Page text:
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Schools should have one meat-free day a week, says Soil Association
17/05/2019 - 08:47
All state schools in England should offer pupils a compulsory plant-based menu one day a week, the social association has recommended.

Reported in The Guardian, the association is urging the Department for Education (DfE) to replace a non-mandatory recommendation for a weekly meat-free day with a statutory menu once a week offering only plant-based proteins and foods in an aim to make school meals more environmentally friendly and reflect changing dietary advice.

The relatively few schools that already offer a meat-free day are often serving up less healthy lunches such as cheese-laden pizza, the association says, underlining the need for kitchens to be given support to provide more imaginative, healthier meals.

The DfE has started reviewing school food standards in an effort to make school food lunches healthier.

“The update of the school food standards provides an ideal opportunity to make school meals healthier and more climate-friendly,”  the SA’s policy officer, Rob Percival told The Guardian.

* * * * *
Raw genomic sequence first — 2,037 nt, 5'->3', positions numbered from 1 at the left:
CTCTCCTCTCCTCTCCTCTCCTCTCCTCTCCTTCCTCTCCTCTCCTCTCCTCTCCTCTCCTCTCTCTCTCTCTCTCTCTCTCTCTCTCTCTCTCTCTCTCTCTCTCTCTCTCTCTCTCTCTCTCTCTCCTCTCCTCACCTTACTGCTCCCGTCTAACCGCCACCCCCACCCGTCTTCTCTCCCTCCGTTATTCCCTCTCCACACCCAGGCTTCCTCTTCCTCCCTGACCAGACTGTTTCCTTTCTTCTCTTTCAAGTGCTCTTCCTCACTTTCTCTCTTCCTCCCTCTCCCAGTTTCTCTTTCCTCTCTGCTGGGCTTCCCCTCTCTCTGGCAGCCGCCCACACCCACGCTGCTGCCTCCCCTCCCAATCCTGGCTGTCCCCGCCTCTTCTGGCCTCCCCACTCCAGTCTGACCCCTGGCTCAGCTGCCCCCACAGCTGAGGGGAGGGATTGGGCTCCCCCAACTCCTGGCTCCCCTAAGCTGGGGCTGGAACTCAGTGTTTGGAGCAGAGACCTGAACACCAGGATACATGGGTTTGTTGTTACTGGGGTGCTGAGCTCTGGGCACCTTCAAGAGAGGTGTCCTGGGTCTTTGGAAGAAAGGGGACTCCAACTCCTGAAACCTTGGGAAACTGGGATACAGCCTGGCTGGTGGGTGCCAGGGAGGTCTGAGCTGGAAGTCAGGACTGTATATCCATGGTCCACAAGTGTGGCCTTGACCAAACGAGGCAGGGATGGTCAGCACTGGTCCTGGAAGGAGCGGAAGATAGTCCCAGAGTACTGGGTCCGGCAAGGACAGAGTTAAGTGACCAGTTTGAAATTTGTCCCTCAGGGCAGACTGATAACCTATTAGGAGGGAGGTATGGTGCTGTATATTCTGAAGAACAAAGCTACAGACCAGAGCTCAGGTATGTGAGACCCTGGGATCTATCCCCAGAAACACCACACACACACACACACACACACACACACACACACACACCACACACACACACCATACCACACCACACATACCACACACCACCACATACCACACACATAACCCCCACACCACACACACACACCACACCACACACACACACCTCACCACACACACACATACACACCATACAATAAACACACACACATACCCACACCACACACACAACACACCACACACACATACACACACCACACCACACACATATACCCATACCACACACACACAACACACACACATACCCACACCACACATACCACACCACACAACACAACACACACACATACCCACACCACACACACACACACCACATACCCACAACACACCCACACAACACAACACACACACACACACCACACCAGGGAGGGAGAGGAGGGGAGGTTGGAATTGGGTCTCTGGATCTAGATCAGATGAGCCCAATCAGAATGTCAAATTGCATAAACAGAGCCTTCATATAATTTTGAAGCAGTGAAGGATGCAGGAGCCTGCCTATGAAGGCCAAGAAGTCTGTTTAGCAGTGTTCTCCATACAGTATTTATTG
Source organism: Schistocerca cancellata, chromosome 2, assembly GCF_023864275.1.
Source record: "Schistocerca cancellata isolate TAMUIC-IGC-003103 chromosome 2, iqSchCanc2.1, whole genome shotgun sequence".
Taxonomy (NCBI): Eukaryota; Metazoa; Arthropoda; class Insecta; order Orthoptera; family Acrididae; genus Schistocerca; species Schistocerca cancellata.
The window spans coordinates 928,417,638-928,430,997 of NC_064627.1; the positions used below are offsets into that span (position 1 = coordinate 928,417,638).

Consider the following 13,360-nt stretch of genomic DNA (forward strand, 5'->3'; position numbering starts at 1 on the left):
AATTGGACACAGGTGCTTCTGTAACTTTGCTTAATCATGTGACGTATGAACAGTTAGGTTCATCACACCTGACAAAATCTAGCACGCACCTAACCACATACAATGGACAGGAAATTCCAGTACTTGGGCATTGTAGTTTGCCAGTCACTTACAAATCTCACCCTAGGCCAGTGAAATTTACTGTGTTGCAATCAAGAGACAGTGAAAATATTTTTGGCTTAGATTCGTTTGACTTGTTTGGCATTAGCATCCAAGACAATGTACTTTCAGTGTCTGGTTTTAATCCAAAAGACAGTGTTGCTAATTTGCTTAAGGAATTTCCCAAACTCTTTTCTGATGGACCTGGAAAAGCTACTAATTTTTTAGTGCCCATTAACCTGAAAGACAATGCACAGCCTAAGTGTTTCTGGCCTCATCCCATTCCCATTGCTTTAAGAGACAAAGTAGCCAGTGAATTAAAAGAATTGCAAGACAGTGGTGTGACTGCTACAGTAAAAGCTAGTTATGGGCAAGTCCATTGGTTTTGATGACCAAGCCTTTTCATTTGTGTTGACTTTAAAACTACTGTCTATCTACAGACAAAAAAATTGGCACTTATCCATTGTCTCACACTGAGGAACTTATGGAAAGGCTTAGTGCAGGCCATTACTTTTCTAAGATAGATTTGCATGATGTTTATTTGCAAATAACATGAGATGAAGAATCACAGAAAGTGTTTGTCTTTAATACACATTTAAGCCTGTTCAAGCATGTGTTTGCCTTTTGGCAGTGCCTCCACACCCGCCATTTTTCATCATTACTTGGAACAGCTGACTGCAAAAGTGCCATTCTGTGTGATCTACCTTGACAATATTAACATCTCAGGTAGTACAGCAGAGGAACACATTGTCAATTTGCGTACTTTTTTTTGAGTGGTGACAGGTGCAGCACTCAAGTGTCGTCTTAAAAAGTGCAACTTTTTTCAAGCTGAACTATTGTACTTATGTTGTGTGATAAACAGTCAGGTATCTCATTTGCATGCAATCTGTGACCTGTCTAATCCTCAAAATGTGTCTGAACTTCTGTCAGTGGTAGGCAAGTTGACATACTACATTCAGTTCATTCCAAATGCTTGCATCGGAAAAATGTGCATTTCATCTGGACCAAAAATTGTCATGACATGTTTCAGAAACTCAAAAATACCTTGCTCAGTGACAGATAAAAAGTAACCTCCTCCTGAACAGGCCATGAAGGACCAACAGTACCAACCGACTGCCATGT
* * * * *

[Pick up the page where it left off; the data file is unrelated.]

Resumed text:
“We know that children would benefit nutritionally from eating more beans, pulses, and plant-based proteins. The climate would also benefit – we should all be eating less and better meat. Some schools are showing that its possible to serve children healthy plant-based meals, alongside higher welfare meat. It’s time the government caught up – the updated school food standards should require that schools serve a plant-based protein day each week.”

With increasing numbers of pupils now striking over climate change, the SA is highlighting food and diet as an issue of growing importance to young people.

The current standards were introduced in 2015, replacing the original nutritional regulations launched in 2008. Adherence is mandatory for all state-funded schools, except for academies established between 2010 and 2014. The DfE has convened an expert panel to review the school food standards update, which includes representatives from Public Health England.

A DfE spokesperson said: “Our school food standards ensure that school meals are healthy and nutritious. They do not require meat to be served every day, and schools have the freedom to introduce a meat-free day each week.”